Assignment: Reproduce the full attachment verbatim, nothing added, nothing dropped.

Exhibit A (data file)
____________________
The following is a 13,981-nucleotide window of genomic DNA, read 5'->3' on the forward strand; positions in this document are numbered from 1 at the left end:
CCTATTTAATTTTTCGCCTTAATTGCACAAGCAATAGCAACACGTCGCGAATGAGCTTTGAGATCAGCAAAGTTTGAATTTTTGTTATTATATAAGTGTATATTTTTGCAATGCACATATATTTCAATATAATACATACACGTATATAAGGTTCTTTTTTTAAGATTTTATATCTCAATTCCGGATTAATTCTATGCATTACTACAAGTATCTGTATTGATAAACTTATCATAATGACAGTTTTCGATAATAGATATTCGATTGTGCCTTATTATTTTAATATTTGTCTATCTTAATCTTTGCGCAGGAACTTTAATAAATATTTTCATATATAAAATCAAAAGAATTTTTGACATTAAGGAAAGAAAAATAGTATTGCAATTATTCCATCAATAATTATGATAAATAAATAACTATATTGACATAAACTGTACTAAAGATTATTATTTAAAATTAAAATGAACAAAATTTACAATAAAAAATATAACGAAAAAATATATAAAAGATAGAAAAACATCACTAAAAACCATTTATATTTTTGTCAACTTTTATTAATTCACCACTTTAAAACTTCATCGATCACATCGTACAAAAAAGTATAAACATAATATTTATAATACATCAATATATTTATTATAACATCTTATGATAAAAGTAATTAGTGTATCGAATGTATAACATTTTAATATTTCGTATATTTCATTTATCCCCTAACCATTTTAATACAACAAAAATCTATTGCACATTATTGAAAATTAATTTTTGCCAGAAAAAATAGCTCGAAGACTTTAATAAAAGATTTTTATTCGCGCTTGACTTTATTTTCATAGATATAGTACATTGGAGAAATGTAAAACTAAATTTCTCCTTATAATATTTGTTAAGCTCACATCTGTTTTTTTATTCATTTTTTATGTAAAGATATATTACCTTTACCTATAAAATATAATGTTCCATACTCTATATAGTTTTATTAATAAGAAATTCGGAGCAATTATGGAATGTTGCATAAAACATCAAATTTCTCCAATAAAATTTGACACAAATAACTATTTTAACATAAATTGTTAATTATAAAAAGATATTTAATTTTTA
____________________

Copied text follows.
The following is a 13,981-nucleotide window of genomic DNA, read 5'->3' on the forward strand; positions in this document are numbered from 1 at the left end:
CCTATTTAATTTTTCGCCTTAATTGCACAAGCAATAGCAACACGTCGCGAATGAGCTTTGAGATCAGCAAAGTTTGAATTTTTGTTATTATATAAGTGTATATTTTTGCAATGCACATATATTTCAATATAATACATACACGTATATAAGGTTCTTTTTTTAAGATTTTATATCTCAATTCCGGATTAATTCTATGCATTACTACAAGTATCTGTATTGATAAACTTATCATAATGACAGTTTTCGATAATAGATATTCGATTGTGCCTTATTATTTTAATATTTGTCTATCTTAATCTTTGCGCAGGAACTTTAATAAATATTTTCATATATAAAATCAAAAGAATTTTTGACATTAAGGAAAGAAAAATAGTATTGCAATTATTCCATCAATAATTATGATAAATAAATAACTATATTGACATAAACTGTACTAAAGATTATTATTTAAAATTAAAATGAACAAAATTTACAATAAAAAATATAACGAAAAAATATATAAAAGATAGAAAAACATCACTAAAAACCATTTATATTTTTGTCAACTTTTATTAATTCACCACTTTAAAACTTCATCGATCACATCGTACAAAAAAGTATAAACATAATATTTATAATACATCAATATATTTATTATAACATCTTATGATAAAAGTAATTAGTGTATCGAATGTATAACATTTTAATATTTCGTATATTTCATTTATCCCCTAACCATTTTAATACAACAAAAATCTATTGCACATTATTGAAAATTAATTTTTGCCAGAAAAAATAGCTCGAAGACTTTAATAAAAGATTTTTATTCGCGCTTGACTTTATTTTCATAGATATAGTACATTGGAGAAATGTAAAACTAAATTTCTCCTTATAATATTTGTTAAGCTCACATCTGTTTTTTTATTCATTTTTTATGTAAAGATATATTACCTTTACCTATAAAATATAATGTTCCATACTCTATATAGTTTTATTAATAAGAAATTCGGAGCAATTATGGAATGTTGCATAAAACATCAAATTTCTCCAATAAAATTTGACACAAATAACTATTTTAACATAAATTGTTAATTATAAAAAGATATTTAATTTTTA